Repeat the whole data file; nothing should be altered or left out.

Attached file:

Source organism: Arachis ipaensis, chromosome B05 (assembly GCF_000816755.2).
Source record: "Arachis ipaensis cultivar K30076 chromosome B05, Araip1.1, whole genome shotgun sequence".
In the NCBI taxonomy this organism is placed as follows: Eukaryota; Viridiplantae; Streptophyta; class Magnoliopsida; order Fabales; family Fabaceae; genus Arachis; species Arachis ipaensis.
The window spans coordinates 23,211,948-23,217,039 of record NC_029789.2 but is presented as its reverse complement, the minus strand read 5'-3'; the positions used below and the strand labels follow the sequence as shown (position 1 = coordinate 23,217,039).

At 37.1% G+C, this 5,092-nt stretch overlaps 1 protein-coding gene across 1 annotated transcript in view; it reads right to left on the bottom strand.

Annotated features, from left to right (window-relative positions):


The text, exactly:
Source organism: Arachis ipaensis, chromosome B05 (assembly GCF_000816755.2).
Source record: "Arachis ipaensis cultivar K30076 chromosome B05, Araip1.1, whole genome shotgun sequence".
In the NCBI taxonomy this organism is placed as follows: Eukaryota; Viridiplantae; Streptophyta; class Magnoliopsida; order Fabales; family Fabaceae; genus Arachis; species Arachis ipaensis.
The window spans coordinates 23,211,948-23,217,039 of record NC_029789.2 but is presented as its reverse complement, the minus strand read 5'-3'; the positions used below and the strand labels follow the sequence as shown (position 1 = coordinate 23,217,039).

At 37.1% G+C, this 5,092-nt stretch overlaps 1 protein-coding gene across 1 annotated transcript in view; it reads right to left on the bottom strand.

Annotated features, from left to right (window-relative positions):